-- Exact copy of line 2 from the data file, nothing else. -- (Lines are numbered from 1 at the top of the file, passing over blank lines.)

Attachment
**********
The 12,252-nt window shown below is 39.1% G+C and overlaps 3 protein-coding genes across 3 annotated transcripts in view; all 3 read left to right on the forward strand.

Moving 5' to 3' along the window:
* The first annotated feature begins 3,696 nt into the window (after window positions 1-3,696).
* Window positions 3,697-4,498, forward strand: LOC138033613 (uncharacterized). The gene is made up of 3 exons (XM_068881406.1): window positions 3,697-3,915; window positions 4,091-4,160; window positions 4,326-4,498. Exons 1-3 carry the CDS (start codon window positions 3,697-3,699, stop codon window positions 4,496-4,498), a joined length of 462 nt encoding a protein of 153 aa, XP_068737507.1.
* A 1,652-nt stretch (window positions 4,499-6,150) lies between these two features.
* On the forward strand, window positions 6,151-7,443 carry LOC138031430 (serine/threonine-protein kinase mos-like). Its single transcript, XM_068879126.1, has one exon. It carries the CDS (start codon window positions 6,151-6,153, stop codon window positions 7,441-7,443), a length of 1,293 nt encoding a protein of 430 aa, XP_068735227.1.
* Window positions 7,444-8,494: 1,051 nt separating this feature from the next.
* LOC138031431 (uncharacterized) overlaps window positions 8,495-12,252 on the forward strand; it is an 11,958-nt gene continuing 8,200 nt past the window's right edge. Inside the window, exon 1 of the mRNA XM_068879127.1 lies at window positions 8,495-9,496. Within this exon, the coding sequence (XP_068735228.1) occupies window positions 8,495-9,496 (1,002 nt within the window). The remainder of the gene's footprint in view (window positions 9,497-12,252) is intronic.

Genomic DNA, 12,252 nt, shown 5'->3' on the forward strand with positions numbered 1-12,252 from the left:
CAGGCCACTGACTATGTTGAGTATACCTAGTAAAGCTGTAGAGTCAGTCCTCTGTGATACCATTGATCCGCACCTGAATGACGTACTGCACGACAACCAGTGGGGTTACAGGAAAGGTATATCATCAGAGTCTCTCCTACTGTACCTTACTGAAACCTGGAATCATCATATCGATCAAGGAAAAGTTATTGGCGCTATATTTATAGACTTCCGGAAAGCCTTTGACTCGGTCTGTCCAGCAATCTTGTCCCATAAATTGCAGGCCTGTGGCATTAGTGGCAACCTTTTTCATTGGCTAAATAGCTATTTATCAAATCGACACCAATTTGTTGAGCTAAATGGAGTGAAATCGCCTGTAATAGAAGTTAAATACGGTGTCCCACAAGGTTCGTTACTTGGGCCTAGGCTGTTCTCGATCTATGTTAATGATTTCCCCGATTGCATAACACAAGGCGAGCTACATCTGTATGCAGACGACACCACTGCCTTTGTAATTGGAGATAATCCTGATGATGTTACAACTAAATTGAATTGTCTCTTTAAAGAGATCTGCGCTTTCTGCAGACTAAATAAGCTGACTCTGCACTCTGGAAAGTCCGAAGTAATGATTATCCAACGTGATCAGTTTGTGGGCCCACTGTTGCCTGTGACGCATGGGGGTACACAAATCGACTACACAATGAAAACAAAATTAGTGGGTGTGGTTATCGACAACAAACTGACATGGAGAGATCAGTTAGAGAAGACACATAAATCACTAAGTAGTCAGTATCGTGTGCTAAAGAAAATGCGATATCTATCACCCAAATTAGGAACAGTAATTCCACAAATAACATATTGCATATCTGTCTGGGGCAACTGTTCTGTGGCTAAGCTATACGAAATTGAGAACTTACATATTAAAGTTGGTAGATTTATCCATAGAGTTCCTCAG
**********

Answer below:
Moving 5' to 3' along the window: